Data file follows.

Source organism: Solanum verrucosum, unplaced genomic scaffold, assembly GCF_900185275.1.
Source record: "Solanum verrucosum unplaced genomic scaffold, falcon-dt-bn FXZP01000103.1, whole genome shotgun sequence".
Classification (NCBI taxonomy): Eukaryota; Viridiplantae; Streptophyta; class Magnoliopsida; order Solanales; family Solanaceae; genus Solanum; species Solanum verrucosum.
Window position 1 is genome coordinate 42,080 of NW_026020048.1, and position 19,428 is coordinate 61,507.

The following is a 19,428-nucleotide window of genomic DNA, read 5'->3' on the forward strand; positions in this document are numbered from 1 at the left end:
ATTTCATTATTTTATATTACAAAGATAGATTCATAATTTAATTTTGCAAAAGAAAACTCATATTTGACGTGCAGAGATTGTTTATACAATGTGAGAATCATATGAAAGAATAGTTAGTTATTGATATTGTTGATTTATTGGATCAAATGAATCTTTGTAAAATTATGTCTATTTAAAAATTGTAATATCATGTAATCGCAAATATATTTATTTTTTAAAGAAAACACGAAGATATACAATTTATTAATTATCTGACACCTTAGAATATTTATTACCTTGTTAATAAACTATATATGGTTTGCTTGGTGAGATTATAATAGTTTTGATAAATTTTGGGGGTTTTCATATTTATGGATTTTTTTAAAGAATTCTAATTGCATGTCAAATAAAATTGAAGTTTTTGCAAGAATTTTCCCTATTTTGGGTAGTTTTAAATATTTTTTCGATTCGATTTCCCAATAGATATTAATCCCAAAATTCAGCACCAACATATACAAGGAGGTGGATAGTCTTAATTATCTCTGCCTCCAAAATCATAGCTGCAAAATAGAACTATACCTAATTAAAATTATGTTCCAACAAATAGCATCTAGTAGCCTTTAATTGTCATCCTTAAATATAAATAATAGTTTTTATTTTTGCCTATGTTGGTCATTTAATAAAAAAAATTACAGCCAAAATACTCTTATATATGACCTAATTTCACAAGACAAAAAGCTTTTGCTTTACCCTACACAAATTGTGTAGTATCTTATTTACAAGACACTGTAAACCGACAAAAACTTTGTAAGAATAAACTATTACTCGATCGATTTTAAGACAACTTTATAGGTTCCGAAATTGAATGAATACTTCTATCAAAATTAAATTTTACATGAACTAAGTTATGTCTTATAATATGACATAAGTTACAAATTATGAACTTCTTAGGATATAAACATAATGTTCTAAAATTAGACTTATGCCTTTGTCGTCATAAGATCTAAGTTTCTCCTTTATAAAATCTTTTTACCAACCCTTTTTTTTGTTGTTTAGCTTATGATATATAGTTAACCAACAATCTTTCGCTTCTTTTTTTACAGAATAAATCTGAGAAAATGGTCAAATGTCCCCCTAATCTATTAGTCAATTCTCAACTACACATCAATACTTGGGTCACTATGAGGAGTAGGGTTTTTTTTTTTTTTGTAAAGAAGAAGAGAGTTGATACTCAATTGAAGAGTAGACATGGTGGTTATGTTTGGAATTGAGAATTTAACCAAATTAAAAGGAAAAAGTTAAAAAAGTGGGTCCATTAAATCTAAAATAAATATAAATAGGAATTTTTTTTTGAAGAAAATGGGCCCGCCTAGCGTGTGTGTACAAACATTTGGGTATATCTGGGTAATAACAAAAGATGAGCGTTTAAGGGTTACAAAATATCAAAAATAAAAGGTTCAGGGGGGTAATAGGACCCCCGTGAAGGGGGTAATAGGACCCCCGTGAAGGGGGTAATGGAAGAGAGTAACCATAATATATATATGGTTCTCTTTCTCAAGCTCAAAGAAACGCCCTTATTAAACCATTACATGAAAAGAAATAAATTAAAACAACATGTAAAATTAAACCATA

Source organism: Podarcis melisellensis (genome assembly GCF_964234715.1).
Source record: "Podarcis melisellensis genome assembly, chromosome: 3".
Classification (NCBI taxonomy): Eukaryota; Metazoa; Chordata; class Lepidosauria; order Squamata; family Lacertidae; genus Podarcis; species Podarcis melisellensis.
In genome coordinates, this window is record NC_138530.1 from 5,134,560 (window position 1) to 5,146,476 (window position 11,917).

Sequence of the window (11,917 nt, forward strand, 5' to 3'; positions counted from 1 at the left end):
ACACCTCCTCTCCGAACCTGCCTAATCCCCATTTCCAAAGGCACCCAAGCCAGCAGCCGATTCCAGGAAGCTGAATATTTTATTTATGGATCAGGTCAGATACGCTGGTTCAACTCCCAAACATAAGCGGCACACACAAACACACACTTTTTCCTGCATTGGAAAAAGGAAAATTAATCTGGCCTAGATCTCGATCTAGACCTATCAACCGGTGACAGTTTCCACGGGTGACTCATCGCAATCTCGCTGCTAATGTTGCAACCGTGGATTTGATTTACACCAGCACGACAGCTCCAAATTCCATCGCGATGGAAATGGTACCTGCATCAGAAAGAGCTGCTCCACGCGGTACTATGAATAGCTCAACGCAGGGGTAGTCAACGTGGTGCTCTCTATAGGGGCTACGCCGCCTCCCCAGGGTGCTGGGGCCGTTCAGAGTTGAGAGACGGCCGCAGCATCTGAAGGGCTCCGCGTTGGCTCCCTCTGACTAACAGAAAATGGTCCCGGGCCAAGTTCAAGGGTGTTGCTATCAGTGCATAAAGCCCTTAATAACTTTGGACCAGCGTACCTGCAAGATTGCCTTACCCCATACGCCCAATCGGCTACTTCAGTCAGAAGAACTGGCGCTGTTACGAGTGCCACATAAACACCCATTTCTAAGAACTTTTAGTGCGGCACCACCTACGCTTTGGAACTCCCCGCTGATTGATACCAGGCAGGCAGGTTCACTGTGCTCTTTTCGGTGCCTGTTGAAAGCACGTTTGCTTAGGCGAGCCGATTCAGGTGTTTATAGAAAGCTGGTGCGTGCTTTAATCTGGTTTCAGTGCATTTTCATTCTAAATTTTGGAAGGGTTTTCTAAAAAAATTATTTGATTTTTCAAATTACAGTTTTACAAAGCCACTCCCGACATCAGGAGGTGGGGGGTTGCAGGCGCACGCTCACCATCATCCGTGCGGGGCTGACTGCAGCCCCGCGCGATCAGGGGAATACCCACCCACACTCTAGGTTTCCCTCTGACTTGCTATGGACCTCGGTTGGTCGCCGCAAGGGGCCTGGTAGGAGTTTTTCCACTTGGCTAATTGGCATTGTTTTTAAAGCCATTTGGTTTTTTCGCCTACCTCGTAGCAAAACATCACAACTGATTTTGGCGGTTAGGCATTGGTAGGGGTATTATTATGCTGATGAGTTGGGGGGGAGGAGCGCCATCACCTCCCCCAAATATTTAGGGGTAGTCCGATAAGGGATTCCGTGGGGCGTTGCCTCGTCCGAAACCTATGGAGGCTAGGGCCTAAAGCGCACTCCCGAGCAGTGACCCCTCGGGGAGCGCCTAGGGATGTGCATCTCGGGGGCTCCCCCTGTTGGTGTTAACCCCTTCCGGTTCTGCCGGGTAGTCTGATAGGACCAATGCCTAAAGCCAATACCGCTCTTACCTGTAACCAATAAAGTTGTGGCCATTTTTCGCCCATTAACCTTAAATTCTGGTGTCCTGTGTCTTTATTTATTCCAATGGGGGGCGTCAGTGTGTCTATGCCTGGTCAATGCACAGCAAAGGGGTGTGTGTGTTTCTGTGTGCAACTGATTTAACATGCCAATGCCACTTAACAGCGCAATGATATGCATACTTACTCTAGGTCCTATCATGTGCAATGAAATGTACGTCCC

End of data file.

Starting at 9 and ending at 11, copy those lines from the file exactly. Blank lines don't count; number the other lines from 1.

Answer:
Classification (NCBI taxonomy): Eukaryota; Metazoa; Chordata; class Lepidosauria; order Squamata; family Lacertidae; genus Podarcis; species Podarcis melisellensis.
In genome coordinates, this window is record NC_138530.1 from 5,134,560 (window position 1) to 5,146,476 (window position 11,917).

Sequence of the window (11,917 nt, forward strand, 5' to 3'; positions counted from 1 at the left end):